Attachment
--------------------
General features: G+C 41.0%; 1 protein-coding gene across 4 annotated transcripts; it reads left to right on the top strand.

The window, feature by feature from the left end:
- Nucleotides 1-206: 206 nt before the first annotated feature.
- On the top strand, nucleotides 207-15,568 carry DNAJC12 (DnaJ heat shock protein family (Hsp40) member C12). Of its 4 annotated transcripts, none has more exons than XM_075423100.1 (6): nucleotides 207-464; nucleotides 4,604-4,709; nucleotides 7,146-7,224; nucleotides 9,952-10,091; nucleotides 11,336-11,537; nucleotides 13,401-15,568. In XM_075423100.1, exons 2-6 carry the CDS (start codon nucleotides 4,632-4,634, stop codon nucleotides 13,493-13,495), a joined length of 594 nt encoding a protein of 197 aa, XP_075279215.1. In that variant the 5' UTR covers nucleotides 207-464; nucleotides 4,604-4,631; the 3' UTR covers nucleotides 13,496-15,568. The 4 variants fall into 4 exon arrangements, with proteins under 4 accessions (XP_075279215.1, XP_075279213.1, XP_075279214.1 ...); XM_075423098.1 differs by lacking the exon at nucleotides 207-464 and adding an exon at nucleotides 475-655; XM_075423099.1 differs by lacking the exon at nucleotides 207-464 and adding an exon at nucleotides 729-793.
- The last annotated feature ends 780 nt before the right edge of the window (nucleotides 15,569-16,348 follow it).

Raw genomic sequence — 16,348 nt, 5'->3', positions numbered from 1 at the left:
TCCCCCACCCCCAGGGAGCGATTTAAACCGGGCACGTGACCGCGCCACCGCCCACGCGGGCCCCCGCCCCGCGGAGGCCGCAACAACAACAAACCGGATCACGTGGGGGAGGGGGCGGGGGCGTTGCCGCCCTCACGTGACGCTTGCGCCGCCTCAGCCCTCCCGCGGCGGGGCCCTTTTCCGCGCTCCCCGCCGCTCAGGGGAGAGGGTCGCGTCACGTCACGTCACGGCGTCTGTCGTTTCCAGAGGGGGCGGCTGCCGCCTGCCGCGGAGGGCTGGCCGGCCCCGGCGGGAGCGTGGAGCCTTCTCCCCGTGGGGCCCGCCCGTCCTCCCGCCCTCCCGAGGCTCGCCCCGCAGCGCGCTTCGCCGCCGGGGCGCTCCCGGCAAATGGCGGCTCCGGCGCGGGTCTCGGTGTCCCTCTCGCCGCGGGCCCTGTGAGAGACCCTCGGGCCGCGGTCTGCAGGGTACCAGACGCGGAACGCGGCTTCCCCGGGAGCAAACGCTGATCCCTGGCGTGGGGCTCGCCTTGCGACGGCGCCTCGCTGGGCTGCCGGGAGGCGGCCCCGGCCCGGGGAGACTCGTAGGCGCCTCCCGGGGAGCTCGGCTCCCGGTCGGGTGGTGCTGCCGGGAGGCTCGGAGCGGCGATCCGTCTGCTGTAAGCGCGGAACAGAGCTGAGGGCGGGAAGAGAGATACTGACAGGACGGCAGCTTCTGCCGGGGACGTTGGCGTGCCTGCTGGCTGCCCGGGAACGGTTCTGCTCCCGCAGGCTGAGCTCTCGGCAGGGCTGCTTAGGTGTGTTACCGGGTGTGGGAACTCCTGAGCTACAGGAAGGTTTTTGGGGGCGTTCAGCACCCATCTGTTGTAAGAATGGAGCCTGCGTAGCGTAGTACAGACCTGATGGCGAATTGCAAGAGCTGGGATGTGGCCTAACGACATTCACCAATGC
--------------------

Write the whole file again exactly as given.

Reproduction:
General features: G+C 41.0%; 1 protein-coding gene across 4 annotated transcripts; it reads left to right on the top strand.

The window, feature by feature from the left end:
- Nucleotides 1-206: 206 nt before the first annotated feature.
- On the top strand, nucleotides 207-15,568 carry DNAJC12 (DnaJ heat shock protein family (Hsp40) member C12). Of its 4 annotated transcripts, none has more exons than XM_075423100.1 (6): nucleotides 207-464; nucleotides 4,604-4,709; nucleotides 7,146-7,224; nucleotides 9,952-10,091; nucleotides 11,336-11,537; nucleotides 13,401-15,568. In XM_075423100.1, exons 2-6 carry the CDS (start codon nucleotides 4,632-4,634, stop codon nucleotides 13,493-13,495), a joined length of 594 nt encoding a protein of 197 aa, XP_075279215.1. In that variant the 5' UTR covers nucleotides 207-464; nucleotides 4,604-4,631; the 3' UTR covers nucleotides 13,496-15,568. The 4 variants fall into 4 exon arrangements, with proteins under 4 accessions (XP_075279215.1, XP_075279213.1, XP_075279214.1 ...); XM_075423098.1 differs by lacking the exon at nucleotides 207-464 and adding an exon at nucleotides 475-655; XM_075423099.1 differs by lacking the exon at nucleotides 207-464 and adding an exon at nucleotides 729-793.
- The last annotated feature ends 780 nt before the right edge of the window (nucleotides 15,569-16,348 follow it).

Raw genomic sequence — 16,348 nt, 5'->3', positions numbered from 1 at the left:
TCCCCCACCCCCAGGGAGCGATTTAAACCGGGCACGTGACCGCGCCACCGCCCACGCGGGCCCCCGCCCCGCGGAGGCCGCAACAACAACAAACCGGATCACGTGGGGGAGGGGGCGGGGGCGTTGCCGCCCTCACGTGACGCTTGCGCCGCCTCAGCCCTCCCGCGGCGGGGCCCTTTTCCGCGCTCCCCGCCGCTCAGGGGAGAGGGTCGCGTCACGTCACGTCACGGCGTCTGTCGTTTCCAGAGGGGGCGGCTGCCGCCTGCCGCGGAGGGCTGGCCGGCCCCGGCGGGAGCGTGGAGCCTTCTCCCCGTGGGGCCCGCCCGTCCTCCCGCCCTCCCGAGGCTCGCCCCGCAGCGCGCTTCGCCGCCGGGGCGCTCCCGGCAAATGGCGGCTCCGGCGCGGGTCTCGGTGTCCCTCTCGCCGCGGGCCCTGTGAGAGACCCTCGGGCCGCGGTCTGCAGGGTACCAGACGCGGAACGCGGCTTCCCCGGGAGCAAACGCTGATCCCTGGCGTGGGGCTCGCCTTGCGACGGCGCCTCGCTGGGCTGCCGGGAGGCGGCCCCGGCCCGGGGAGACTCGTAGGCGCCTCCCGGGGAGCTCGGCTCCCGGTCGGGTGGTGCTGCCGGGAGGCTCGGAGCGGCGATCCGTCTGCTGTAAGCGCGGAACAGAGCTGAGGGCGGGAAGAGAGATACTGACAGGACGGCAGCTTCTGCCGGGGACGTTGGCGTGCCTGCTGGCTGCCCGGGAACGGTTCTGCTCCCGCAGGCTGAGCTCTCGGCAGGGCTGCTTAGGTGTGTTACCGGGTGTGGGAACTCCTGAGCTACAGGAAGGTTTTTGGGGGCGTTCAGCACCCATCTGTTGTAAGAATGGAGCCTGCGTAGCGTAGTACAGACCTGATGGCGAATTGCAAGAGCTGGGATGTGGCCTAACGACATTCACCAATGC